Microbiological Evaluation of the Efficacy of Soapy Water to Clean Hands: A Randomized, Non-Inferiority Field Trial
Microbiological Evaluation of the Efficacy of Soapy Water to Clean Hands: A Randomized, Non-Inferiority Field Trial. Am J Trop Med Hyg. 2014 Jun 9.
Amin N1, Pickering AJ2, Ram PK2, Unicomb L2, Najnin N2, Homaira N2, Ashraf S2, Abedin J2, Islam MS2, Luby SP2.
1International Centre for Diarrhoeal Disease Research, Bangladesh, Dhaka, Bangladesh; Stanford University, Stanford, California; University at Buffalo, Buffalo, New York; Centers for Disease Control and Prevention, Atlanta, Georgia firstname.lastname@example.org.
2International Centre for Diarrhoeal Disease Research, Bangladesh, Dhaka, Bangladesh; Stanford University, Stanford, California; University at Buffalo, Buffalo, New York; Centers for Disease Control and Prevention, Atlanta, Georgia.
We conducted a randomized, non-inferiority field trial in urban Dhaka, Bangladesh among mothers to compare microbial efficacy of soapy water (30 g powdered detergent in 1.5 L water) with bar soap and water alone. Fieldworkers collected hand rinse samples before and after the following washing regimens: scrubbing with soapy water for 15 and 30 seconds; scrubbing with bar soap for 15 and 30 seconds; and scrubbing with water alone for 15 seconds.
Soapy water and bar soap removed thermotolerant coliforms similarly after washing for 15 seconds (mean log10 reduction = 0.7 colony-forming units [CFU], P < 0.001 for soapy water; mean log10 reduction = 0.6 CFU, P = 0.001 for bar soap). Increasing scrubbing time to 30 seconds did not improve removal (P > 0.05). Scrubbing hands with water alone also reduced thermotolerant coliforms (mean log10 reduction = 0.3 CFU, P = 0.046) but was less efficacious than scrubbing hands with soapy water. Soapy water is an inexpensive and microbiologically effective cleansing agent to improve handwashing among households with vulnerable children.
Water quality laboratories in Colombia: a GIS-based study of urban and rural accessibility. Sci Total Environ. 2014 Jul
Wright J1, Liu J2, Bain R3, Perez A4, Crocker J5, Bartram J6, Gundry S7.
1Geography and Environment, University of Southampton, Highfield, Southampton SO17 1BJ, UK. Electronic address: email@example.com.
2Geography and Environment, University of Southampton, Highfield, Southampton SO17 1BJ, UK. Electronic address: firstname.lastname@example.org.
3The Water Institute at UNC, Gillings School of Global Public Health, University of North Carolina at Chapel Hill, 170 Rosenau Hall CB #7400, 135 Dauer Drive, Chapel Hill, NC 27599-7400, USA. Electronic address: email@example.com.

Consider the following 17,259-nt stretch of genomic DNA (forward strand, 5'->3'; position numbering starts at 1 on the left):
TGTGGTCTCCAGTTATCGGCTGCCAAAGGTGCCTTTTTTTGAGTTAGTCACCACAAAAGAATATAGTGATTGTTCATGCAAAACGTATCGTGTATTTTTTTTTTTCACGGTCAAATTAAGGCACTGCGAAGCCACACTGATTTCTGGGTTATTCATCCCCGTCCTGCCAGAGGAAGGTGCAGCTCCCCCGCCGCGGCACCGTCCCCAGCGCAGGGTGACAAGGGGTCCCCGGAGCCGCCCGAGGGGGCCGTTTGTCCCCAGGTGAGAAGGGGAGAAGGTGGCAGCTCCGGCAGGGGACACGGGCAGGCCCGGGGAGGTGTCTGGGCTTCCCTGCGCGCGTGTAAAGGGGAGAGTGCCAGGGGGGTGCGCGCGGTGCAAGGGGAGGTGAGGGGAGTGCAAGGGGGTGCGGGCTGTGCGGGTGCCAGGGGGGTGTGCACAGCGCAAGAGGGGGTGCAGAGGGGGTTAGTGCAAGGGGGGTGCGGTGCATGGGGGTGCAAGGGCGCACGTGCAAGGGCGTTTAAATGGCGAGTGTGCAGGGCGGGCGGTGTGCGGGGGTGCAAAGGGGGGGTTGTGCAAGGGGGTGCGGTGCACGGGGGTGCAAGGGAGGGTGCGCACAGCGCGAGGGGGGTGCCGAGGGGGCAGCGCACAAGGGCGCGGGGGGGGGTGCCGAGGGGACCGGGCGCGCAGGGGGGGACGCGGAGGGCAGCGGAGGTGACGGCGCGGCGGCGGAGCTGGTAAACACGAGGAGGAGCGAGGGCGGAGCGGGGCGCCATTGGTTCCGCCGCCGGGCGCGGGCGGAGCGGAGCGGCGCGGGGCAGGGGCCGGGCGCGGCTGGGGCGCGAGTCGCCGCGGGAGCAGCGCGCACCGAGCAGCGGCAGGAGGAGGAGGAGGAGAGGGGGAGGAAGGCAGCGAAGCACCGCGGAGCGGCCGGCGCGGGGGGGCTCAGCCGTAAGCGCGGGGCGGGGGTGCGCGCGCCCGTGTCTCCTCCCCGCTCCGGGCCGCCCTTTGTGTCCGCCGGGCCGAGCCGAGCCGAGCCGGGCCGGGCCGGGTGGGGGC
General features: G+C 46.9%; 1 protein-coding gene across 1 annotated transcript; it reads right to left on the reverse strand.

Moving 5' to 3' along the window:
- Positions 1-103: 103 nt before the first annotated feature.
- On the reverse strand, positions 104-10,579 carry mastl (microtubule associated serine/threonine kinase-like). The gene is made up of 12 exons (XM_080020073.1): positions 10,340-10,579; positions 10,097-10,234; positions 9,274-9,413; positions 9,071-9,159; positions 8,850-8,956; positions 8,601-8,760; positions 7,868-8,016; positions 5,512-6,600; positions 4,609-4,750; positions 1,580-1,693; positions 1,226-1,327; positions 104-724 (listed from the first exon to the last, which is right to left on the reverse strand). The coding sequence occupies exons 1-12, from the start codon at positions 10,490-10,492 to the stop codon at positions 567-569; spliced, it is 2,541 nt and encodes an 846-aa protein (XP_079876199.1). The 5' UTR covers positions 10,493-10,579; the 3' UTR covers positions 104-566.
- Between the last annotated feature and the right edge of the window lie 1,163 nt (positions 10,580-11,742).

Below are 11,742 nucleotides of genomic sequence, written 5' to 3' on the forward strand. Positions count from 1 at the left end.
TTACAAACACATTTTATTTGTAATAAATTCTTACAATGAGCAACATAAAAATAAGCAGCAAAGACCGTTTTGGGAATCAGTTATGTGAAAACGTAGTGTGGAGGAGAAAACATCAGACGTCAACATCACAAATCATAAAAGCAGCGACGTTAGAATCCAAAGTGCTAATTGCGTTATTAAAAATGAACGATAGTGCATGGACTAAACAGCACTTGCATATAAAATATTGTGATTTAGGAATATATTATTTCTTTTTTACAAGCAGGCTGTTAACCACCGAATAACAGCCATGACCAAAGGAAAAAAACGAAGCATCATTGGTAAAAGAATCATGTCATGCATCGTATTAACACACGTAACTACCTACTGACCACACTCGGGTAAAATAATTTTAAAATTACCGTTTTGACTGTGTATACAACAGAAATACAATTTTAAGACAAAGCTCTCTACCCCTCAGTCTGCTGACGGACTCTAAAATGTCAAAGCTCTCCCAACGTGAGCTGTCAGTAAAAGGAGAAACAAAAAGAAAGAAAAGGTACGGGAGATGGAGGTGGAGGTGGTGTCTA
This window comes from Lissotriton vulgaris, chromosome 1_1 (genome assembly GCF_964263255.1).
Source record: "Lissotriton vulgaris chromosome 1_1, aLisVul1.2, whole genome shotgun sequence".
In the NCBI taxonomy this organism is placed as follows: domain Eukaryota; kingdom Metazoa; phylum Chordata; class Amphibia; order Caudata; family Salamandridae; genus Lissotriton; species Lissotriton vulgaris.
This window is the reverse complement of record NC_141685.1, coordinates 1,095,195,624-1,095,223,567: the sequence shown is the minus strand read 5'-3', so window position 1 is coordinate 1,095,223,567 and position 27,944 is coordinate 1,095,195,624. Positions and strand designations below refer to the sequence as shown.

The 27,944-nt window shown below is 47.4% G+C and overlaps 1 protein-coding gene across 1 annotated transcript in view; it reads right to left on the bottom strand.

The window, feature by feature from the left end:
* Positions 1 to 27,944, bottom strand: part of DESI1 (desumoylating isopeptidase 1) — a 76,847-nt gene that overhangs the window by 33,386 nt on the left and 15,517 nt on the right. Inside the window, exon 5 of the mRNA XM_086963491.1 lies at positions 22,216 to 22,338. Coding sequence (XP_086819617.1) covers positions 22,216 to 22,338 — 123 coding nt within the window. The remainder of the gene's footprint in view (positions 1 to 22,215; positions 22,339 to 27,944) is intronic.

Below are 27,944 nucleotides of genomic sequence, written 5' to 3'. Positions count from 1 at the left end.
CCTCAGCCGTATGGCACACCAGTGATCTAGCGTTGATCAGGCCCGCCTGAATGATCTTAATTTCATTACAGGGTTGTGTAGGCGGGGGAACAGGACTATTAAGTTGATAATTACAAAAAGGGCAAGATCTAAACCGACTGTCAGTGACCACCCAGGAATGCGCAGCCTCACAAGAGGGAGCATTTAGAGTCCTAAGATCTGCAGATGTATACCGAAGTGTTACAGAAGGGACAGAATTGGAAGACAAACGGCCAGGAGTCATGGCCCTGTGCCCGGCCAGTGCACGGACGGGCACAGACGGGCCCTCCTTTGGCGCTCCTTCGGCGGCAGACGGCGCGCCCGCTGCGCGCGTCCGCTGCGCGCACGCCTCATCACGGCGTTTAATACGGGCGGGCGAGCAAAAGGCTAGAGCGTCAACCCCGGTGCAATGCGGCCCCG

4Facultad de Ciencias e Ingeniería, Universidad de Boyacá, Campus Universitario Cra 2a este #64-169 Tunja, Boyacá, Colombia. Electronic address: firstname.lastname@example.org.
5The Water Institute at UNC, Gillings School of Global Public Health, University of North Carolina at Chapel Hill, 170 Rosenau Hall CB #7400, 135 Dauer Drive, Chapel Hill, NC 27599-7400, USA. Electronic address: email@example.com.
6The Water Institute at UNC, Gillings School of Global Public Health, University of North Carolina at Chapel Hill, 170 Rosenau Hall CB #7400, 135 Dauer Drive, Chapel Hill, NC 27599-7400, USA. Electronic address: firstname.lastname@example.org.
7Water & Health Research Centre, Department of Civil Engineering, Queens Building, University Walk, Bristol BS8 1TR, UK. Electronic address: email@example.com.
The objective of this study was to quantify sample transportation times associated with mandated microbiological monitoring of drinking-water in Colombia. World Health Organization Guidelines for Drinking-Water Quality recommend that samples spend no more than 6h between collection and analysis in a laboratory. Census data were used to estimate the minimum number of operational and surveillance samples required from piped water supplies under national regulations. Drive-times were then computed from each supply system to the nearest accredited laboratory and translated into sample holding times based on likely daily monitoring patterns.
Of 62,502 surveillance samples required annually, 5694 (9.1%) were found to be more than 6 h from the nearest of 278 accredited laboratories. 612 samples (1.0%) were more than 24 hours’ drive from the nearest accredited laboratory, the maximum sample holding time recommended by the World Health Organization. An estimated 30% of required rural samples would have to be stored for more than 6 h before reaching a laboratory. The analysis demonstrates the difficulty of undertaking microbiological monitoring in rural areas and small towns from a fixed laboratory network. Our GIS-based approach could be adapted to optimise monitoring strategies and support planning of testing and transportation infra-structure development. It could also be used to estimate sample transport and holding times in other countries.